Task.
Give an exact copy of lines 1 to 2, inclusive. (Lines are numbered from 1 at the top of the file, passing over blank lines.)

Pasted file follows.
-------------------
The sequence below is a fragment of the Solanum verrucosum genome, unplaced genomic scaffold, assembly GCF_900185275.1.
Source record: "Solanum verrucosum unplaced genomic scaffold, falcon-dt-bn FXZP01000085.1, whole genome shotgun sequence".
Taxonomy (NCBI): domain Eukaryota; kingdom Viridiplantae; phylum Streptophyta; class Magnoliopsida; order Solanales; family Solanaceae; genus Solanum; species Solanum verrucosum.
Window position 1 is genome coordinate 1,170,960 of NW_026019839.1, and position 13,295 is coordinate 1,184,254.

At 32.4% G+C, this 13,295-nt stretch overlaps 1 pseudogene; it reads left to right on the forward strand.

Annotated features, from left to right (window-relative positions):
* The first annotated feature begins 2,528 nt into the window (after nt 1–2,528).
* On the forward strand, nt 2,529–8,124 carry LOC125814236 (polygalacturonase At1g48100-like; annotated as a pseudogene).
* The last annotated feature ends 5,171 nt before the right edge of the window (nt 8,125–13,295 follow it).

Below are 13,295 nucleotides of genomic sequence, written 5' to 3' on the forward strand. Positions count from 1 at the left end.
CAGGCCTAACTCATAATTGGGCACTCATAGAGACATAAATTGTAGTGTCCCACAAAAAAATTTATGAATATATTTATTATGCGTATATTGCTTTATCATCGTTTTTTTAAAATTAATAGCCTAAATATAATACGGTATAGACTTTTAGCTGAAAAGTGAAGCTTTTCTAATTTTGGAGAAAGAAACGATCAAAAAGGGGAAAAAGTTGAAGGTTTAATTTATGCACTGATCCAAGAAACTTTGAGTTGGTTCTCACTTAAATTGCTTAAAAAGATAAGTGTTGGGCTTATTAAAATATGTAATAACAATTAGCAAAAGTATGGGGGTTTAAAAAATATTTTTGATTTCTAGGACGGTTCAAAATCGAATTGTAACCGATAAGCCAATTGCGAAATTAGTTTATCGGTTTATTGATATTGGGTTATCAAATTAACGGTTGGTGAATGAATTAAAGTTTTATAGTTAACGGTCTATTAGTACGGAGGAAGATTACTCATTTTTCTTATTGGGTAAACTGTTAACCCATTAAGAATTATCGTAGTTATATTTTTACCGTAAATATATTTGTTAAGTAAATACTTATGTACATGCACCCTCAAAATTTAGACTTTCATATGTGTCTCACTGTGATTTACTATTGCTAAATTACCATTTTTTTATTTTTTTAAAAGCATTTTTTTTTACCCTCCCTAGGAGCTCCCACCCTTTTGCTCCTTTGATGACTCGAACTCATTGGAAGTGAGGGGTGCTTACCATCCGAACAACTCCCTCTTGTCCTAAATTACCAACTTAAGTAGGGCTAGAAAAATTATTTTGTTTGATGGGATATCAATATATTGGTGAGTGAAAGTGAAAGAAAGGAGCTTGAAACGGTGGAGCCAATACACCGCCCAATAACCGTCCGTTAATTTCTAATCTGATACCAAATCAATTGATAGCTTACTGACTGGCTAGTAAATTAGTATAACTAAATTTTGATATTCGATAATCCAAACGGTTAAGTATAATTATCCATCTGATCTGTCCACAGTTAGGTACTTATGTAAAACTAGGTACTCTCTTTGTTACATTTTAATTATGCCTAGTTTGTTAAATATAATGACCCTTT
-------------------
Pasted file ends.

The sequence below is a fragment of the Solanum verrucosum genome, unplaced genomic scaffold, assembly GCF_900185275.1.
Source record: "Solanum verrucosum unplaced genomic scaffold, falcon-dt-bn FXZP01000085.1, whole genome shotgun sequence".